The major bit about Sukkot, around which the holiday revolves, is the building of and eating in a sukkah, which is a kind of hut that Jews must eat in the whole week to remind of us of the mobile life we had when we wandered for forty years in the desert of Sinai, relying on G-d’s decision not to have it rain that day and get it wet. The laws of building a sukkah are very specific, but here are the key points:
1. Though it may touch other buildings, it must be a free-standing structure without foundation or support from other structures.
2. It must be at least 8 feet tall – probably more, come to think of it – and have at least 3 sides.
3. Though the walls of the sukka may be constructed of anything sturdy, the roof must be covered in skath, which are materials like palm leaves, branches, or bamboo, so that you can see the stars when you look up and are exposed to the elements.
4. The sukkah must not be under any other structure, such as another building or trees, so the sky view is not blocked. If you live in an apartment in a city, this is by far the most frustrating law, because you have to see if the city will let you build a sukkah in your courtyard, on your roof, or in some cases, on the sidewalk in front of your building. Communal sukkahs are common here in NYC, and my apartment is fortunate enough to have one, but if you live in a high rise and you have to go to eat in the sukkah at the local synagogue and you can’t use the elevator on Yom Tov and Shabbat, it’s very annoying. My parents in New Jersey build theirs on their porch; most people put them in the driveway or on their lawn.
5. The sukkah must be constructed between Yom Kippur and the start of Sukkot, which is a 4 day window. After the holiday it is taken down and the materials saved for next year.
Laws and Customs of Sukkot
1. Men must eat all of their meals in the sukkah. Some men say that this only applies to meals that have bread, which qualifies it in Rabbinic terms as a meal, and they will just avoid bread when they don’t want to eat in the sukkah. Some men are strict, and eat everything in the sukkah. Women are not obligated to eat in the sukkah because women are not obligated to time-bound mitzvot, but they often do for holiday meals because everyone else is. This week makes me really happy to be a woman, because I can be really lazy if it’s chilly outside or I’m just trying to eat my breakfast without a whole mishigas of taking everything outside.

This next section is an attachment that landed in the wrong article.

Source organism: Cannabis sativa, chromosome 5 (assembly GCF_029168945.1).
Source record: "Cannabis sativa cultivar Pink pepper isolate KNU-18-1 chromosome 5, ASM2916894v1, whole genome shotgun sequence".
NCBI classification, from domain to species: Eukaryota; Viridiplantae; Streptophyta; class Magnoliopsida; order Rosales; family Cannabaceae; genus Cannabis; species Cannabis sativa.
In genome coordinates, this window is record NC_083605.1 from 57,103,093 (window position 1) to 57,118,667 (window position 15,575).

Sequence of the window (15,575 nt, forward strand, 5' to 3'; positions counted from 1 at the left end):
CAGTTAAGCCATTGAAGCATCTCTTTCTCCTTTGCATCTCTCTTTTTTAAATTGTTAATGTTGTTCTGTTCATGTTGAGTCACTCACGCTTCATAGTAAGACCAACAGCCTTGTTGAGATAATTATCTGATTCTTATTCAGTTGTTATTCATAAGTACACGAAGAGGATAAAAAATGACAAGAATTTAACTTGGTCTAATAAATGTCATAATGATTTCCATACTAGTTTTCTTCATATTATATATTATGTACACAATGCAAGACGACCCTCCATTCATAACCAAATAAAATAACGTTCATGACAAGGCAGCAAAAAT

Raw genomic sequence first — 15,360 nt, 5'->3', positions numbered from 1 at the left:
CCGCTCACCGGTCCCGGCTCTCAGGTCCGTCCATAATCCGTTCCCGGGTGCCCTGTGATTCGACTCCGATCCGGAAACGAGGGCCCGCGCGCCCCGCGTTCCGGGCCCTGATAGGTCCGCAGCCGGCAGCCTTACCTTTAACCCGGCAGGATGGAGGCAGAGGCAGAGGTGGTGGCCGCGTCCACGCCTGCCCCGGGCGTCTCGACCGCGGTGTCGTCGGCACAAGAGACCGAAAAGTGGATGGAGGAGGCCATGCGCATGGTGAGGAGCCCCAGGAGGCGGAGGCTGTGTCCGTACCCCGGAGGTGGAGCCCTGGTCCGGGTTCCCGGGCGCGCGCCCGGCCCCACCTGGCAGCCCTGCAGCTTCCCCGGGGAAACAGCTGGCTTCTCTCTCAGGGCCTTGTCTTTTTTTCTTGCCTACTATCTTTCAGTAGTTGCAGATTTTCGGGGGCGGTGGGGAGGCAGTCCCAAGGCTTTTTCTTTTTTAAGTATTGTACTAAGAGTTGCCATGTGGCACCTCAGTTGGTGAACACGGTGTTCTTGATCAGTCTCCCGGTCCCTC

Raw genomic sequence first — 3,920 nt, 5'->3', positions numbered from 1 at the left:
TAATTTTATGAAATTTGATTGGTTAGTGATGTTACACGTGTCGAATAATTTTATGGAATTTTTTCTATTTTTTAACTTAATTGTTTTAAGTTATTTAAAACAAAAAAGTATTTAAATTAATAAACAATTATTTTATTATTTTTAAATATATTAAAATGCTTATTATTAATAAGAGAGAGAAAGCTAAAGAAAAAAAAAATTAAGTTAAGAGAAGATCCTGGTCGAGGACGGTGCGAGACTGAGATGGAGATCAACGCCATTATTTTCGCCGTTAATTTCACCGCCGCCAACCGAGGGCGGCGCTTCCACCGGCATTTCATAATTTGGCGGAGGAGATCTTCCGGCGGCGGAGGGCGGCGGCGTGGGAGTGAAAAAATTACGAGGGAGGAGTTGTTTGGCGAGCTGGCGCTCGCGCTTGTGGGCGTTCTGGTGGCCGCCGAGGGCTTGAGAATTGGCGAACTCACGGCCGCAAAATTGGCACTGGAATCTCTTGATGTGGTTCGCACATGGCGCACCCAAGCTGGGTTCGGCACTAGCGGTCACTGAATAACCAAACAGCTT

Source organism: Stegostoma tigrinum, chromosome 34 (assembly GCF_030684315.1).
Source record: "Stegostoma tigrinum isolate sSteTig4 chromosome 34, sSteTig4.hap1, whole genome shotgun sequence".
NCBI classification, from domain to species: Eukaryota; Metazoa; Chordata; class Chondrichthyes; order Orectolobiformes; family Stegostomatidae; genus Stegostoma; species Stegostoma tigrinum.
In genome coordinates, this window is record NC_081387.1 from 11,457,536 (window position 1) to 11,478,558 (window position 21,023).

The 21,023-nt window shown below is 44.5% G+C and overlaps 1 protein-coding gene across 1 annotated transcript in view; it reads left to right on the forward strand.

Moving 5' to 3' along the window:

2. Both men and women are exempt from eating in the sukkah if it is too cold or raining. I just assume my Russian ancestors never ate in their sukkah, though they certainly did construct one.
3. Many people have a custom (which is different from a law) to sleep in the sukkah. This custom is far more popular in places where it’s still warm in October. I’ve never slept in a sukkah.
4. It is important, but not a law, to decorate the inside of the sukkah. Most people put up fruits (plastic, to avoid bees) and in America, dried corn cobs, because Sukkot is a harvest time holiday. We also use streamers, Christmas lights, posters, and other things that will get totally destroyed when it rains because we are stupid.
5. Kosher restaurants, if they can, will often put up sukkahs so that people can eat in the restaurants on Hal Moed (when we can spend money). In Israel, even Burger King had a rudimentary sukkah. Other places where Jews stay – hospitals, hotels – will often put up a communal sukkah.
6. One can actually keep the sukkah up the rest of the year, and turn it into kind of a deck, but it then becomes a permanent structure and you cannot use it the next year and must construct a new sukkah. It also marks you as kind of a weirdo. Illegal settlers in Israel do this all the time, actually – they’re not allowed to build in the area, but they are allowed to put up a sukkah, so to skirt the law they put the sukkah and then don’t take it down, but instead seal it up with real building materials after the holiday and hope no one notices their house has another room, then repeat the process the following year.
The Lulav and Etrog
By far the most confounding law to other people on my subway is the carrying of the lulav and etrog, which is taken to synagogue and shook every day except Shabbat. The lulav is a palm branch with two sticks of myrtle and two sticks of willow attached on each side, and the etrog is a citron fruit with is really expensive before Sukkot and like a dime after. By biblical commandment, each day we hold the lulav in one hand and the etrog in another, and shake them in what must be the most obvious fertility ritual ever, though somehow we manage to do it with a straight face every year.